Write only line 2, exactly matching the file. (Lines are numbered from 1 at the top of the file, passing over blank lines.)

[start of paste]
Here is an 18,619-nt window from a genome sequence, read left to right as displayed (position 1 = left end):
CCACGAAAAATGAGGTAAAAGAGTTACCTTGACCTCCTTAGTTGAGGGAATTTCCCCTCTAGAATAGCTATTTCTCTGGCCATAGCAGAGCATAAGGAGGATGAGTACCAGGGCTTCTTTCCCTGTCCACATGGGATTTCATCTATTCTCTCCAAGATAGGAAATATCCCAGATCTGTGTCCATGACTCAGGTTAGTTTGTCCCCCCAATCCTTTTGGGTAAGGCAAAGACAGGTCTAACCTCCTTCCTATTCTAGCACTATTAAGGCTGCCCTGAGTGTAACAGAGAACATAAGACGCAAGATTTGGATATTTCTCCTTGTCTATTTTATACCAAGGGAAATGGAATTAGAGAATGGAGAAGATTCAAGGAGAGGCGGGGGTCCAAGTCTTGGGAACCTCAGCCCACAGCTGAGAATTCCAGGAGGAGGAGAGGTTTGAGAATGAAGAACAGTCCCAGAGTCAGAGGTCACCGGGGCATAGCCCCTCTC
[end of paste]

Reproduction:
CCACGAAAAATGAGGTAAAAGAGTTACCTTGACCTCCTTAGTTGAGGGAATTTCCCCTCTAGAATAGCTATTTCTCTGGCCATAGCAGAGCATAAGGAGGATGAGTACCAGGGCTTCTTTCCCTGTCCACATGGGATTTCATCTATTCTCTCCAAGATAGGAAATATCCCAGATCTGTGTCCATGACTCAGGTTAGTTTGTCCCCCCAATCCTTTTGGGTAAGGCAAAGACAGGTCTAACCTCCTTCCTATTCTAGCACTATTAAGGCTGCCCTGAGTGTAACAGAGAACATAAGACGCAAGATTTGGATATTTCTCCTTGTCTATTTTATACCAAGGGAAATGGAATTAGAGAATGGAGAAGATTCAAGGAGAGGCGGGGGTCCAAGTCTTGGGAACCTCAGCCCACAGCTGAGAATTCCAGGAGGAGGAGAGGTTTGAGAATGAAGAACAGTCCCAGAGTCAGAGGTCACCGGGGCATAGCCCCTCTC